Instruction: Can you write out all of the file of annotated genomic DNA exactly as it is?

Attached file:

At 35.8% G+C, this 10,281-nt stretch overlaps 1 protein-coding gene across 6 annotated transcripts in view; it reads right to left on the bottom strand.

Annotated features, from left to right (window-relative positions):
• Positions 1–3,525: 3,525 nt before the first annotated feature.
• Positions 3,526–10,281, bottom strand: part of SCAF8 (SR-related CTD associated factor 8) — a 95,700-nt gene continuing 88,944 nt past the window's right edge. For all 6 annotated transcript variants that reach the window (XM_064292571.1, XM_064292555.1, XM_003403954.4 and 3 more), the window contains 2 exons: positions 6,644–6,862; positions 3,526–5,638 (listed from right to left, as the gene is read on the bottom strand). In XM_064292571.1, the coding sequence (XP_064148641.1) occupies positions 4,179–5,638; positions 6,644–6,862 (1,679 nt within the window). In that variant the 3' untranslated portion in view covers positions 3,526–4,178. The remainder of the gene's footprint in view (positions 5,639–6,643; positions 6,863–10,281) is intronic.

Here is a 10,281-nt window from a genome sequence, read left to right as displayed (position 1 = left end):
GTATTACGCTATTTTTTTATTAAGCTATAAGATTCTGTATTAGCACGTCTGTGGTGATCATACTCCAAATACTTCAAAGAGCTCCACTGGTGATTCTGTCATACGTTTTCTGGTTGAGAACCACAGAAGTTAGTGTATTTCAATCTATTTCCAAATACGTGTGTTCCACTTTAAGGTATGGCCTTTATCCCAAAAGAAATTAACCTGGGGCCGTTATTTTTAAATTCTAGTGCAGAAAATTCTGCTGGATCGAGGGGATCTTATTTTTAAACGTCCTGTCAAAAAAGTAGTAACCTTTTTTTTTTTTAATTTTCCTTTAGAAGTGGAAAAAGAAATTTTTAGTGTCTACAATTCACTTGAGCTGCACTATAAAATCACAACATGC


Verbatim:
At 35.8% G+C, this 10,281-nt stretch overlaps 1 protein-coding gene across 6 annotated transcripts in view; it reads right to left on the bottom strand.

Annotated features, from left to right (window-relative positions):
• Positions 1–3,525: 3,525 nt before the first annotated feature.
• Positions 3,526–10,281, bottom strand: part of SCAF8 (SR-related CTD associated factor 8) — a 95,700-nt gene continuing 88,944 nt past the window's right edge. For all 6 annotated transcript variants that reach the window (XM_064292571.1, XM_064292555.1, XM_003403954.4 and 3 more), the window contains 2 exons: positions 6,644–6,862; positions 3,526–5,638 (listed from right to left, as the gene is read on the bottom strand). In XM_064292571.1, the coding sequence (XP_064148641.1) occupies positions 4,179–5,638; positions 6,644–6,862 (1,679 nt within the window). In that variant the 3' untranslated portion in view covers positions 3,526–4,178. The remainder of the gene's footprint in view (positions 5,639–6,643; positions 6,863–10,281) is intronic.

Here is a 10,281-nt window from a genome sequence, read left to right as displayed (position 1 = left end):
GTATTACGCTATTTTTTTATTAAGCTATAAGATTCTGTATTAGCACGTCTGTGGTGATCATACTCCAAATACTTCAAAGAGCTCCACTGGTGATTCTGTCATACGTTTTCTGGTTGAGAACCACAGAAGTTAGTGTATTTCAATCTATTTCCAAATACGTGTGTTCCACTTTAAGGTATGGCCTTTATCCCAAAAGAAATTAACCTGGGGCCGTTATTTTTAAATTCTAGTGCAGAAAATTCTGCTGGATCGAGGGGATCTTATTTTTAAACGTCCTGTCAAAAAAGTAGTAACCTTTTTTTTTTTTAATTTTCCTTTAGAAGTGGAAAAAGAAATTTTTAGTGTCTACAATTCACTTGAGCTGCACTATAAAATCACAACATGC